...The radios we'll always remember

Monitoring The Airwaves During Ukrainian Conflict


Using Shortwave and WebSDRs


Other nets and on-air events 0 Comments 04/26/2022 


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Posted By: Robert Nickels (W9RAN)
Posted on 04/26/2022

Web-based Software Defined Radios (SDR) have exploded in popularity in recent years. SDRs located in Ukraine give you the ability to monitor the airwaves from the middle of potential military action. As of this writing, there are still WebSDRs active within Ukraine. However, there have been warnings about what running a SDR available to the Internet could mean for Ukrainian citizens as at least one has been arrested and charged with spying for monitoring ADS-B aircraft positions.

Here's a map that can help select a Kiwi SDR in the region:   KIWI MAP

The Web SDR at the University of Twente in Netherlands supports multiple users with good European coverage.   There's also a list of other webSDRs using the same browser-based software at WEB SDR

Of course the old fashioned way also can do the job - direct reception via skywave.   The following frequencies have been reported as active with Russia-Ukraine military traffic:  

  • 5125 KHz USB
  • 5130 KHz USB
  • 4615 KHz USB
  • 7580 KHz USB
  • 7811 KHz USB
  • 8033 KHz USB
  • 8131 KHz USB (Russian Air Force)
  • 4220 KHz USB
  • 4625 KHz USB 

Numerous recordings of clear (unencrypted) transmissions on these frequencies have been reported and when conditions are good it's possible even low powered signals from the field may be heard at great distances.

The Russian Air Force also uses USB HF, ground stations typically simulcast on all frequencies so are easier to catch.   Aircraft callsigns are 5 digits and activity has been heard on the following frequencies:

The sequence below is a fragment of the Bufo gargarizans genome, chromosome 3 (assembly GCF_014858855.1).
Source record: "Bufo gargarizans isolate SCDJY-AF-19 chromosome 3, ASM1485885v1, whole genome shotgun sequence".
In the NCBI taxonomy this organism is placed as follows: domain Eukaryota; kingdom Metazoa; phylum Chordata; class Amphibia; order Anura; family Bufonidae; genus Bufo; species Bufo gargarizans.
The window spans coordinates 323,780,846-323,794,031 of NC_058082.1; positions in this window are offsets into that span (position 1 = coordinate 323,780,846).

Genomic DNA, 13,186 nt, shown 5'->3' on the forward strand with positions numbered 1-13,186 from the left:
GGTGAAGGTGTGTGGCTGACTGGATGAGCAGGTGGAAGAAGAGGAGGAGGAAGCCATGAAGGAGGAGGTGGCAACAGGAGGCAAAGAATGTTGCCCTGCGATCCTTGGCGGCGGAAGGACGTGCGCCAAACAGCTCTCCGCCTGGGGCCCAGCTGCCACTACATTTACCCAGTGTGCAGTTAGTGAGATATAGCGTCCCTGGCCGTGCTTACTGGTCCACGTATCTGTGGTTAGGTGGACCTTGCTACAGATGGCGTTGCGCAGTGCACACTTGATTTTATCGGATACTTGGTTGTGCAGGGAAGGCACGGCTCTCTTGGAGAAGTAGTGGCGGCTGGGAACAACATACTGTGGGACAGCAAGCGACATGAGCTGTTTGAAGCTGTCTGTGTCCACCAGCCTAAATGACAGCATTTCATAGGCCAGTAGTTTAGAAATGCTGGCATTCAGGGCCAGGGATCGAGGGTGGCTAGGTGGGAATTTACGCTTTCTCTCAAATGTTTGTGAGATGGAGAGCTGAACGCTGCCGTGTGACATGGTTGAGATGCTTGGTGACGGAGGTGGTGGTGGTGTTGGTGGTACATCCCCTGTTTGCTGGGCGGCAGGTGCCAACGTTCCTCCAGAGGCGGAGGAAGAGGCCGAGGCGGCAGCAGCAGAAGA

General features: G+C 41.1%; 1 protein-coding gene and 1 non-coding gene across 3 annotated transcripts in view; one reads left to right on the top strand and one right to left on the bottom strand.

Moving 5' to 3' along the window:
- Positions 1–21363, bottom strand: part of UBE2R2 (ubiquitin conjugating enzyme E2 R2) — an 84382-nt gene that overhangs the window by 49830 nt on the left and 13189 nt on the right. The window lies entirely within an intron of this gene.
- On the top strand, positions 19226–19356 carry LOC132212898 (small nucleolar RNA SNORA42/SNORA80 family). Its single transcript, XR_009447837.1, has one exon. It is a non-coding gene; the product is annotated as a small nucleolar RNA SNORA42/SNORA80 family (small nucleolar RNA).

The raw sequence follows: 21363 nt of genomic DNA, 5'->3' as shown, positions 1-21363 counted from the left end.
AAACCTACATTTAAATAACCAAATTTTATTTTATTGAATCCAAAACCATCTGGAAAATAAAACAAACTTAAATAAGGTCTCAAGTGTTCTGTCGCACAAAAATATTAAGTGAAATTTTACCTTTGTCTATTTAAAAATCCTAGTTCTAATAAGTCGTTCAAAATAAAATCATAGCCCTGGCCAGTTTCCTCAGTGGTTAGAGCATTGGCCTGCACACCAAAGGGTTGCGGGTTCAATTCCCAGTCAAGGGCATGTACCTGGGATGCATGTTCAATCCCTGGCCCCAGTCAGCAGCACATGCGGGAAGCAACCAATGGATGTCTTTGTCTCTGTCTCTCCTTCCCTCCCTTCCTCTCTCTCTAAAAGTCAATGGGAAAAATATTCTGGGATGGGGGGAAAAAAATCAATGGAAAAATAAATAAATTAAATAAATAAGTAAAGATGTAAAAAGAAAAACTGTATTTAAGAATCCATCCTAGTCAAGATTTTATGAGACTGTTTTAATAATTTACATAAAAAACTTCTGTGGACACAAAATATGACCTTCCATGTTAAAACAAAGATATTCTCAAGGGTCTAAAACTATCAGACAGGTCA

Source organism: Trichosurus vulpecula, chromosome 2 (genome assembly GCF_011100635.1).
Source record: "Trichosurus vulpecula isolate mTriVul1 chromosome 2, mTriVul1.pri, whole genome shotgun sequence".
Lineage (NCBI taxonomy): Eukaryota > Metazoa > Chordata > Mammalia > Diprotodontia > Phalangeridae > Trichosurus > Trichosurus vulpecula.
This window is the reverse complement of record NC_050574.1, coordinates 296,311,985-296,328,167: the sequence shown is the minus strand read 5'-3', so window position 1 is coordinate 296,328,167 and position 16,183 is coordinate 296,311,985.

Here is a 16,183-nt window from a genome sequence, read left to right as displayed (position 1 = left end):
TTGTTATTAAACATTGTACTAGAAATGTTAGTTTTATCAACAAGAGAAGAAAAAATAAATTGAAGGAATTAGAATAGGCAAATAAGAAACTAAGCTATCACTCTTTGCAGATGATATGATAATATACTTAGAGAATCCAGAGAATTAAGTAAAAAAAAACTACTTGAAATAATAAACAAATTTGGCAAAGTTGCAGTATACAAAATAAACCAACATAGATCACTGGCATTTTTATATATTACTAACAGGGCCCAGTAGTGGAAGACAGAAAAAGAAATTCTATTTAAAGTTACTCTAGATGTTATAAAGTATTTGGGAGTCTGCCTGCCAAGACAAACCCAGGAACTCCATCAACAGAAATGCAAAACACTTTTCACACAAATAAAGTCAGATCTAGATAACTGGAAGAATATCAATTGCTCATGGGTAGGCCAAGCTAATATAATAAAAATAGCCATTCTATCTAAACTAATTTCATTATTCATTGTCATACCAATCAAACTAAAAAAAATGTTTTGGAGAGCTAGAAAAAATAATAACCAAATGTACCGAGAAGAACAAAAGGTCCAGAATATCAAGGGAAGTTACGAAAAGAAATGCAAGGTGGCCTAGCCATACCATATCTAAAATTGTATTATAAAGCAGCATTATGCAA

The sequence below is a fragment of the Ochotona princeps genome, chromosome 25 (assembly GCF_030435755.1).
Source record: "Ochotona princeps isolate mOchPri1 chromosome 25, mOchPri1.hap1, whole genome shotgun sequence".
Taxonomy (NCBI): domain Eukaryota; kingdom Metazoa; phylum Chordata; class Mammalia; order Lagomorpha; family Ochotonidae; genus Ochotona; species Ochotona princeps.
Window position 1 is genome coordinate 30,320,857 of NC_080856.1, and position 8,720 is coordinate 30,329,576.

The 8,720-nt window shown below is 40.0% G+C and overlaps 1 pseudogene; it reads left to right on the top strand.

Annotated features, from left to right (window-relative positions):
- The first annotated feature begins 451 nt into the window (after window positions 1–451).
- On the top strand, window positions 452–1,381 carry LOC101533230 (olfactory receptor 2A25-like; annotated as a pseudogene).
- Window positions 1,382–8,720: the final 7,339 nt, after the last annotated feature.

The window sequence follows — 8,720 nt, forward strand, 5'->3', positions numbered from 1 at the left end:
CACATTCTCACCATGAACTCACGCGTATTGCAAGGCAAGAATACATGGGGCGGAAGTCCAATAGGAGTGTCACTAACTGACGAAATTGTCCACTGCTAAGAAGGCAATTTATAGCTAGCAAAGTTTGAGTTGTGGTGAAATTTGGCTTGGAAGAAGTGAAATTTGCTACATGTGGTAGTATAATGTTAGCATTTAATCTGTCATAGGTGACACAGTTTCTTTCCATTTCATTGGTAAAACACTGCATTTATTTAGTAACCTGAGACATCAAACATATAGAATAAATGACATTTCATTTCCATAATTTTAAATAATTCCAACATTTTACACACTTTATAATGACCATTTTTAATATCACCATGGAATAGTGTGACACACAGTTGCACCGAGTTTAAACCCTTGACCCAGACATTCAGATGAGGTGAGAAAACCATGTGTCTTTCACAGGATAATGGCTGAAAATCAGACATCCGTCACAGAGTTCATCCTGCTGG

• 6685 kHz USB
  • 8847 (secondary) kHz USB
  • 11360 kHz USB
  • 18030 kHz USB

Ground station callsigns include:

  • Davlenie: 708th Regiment, Taganrog
  • Kasta: 224th Detachment, Tver
  • Klarnetist: 196th Regiment, Tver
  • Korsar: Military Transport Aviation HQ, Moscow
  • Magnetron: 566th Regiment, Seshcha
  •  
  • Lad’ya: Heard in radio checks, location unconfirmed
  • Polis: 117th Regiment, Orenburg
  • Polotno: Heard in radio checks, location unconfirmed
  • Proselok: 334th Regiment, Pskov

Military transport aircraft comms include:

Voice Frequencies (USB) 5827, 5833, 5803, 5617, 5827, 8131, 8090, 8909, 8033, 8131, 11223, 11320
Call signs “Balans” (Moscow)
“Katolik” (Saratov)
“Dvojchatka” (Moscow-2)
“Limit” (Saratov-2)
“Nabor” (Moscow)
“Shpora” (Saratov)
“Balans” (Moscow-2)
“Tezis” (Saratov-2)
“Ochistka” (Moscow)
“Medyanka” (Saratov)
“Duga” (Saratov-2)
“Stupen” (Moscow)
“Tablica” (Saratov)
“Kedr” (Saratov-2)
“Balans” (Moscow)
“Katolik” (Saratov)
“Dvojchatka” (Moscow-2)
“Limit” (Saratov-2)

There's also a long-range "Bear Net" that supports the TU-95 ("Bear") transports.  Frequencies are changed but typically fall into the 8 MHz range.   When the net is active, a single letter (“W” for Europe, or “G” for the Pacific) is repeatedly transmitted on one of the Morse ground frequencies around H+00, H+20, and H+40 for 2 minutes, making it easy to spot.

Good Monitoring!


   

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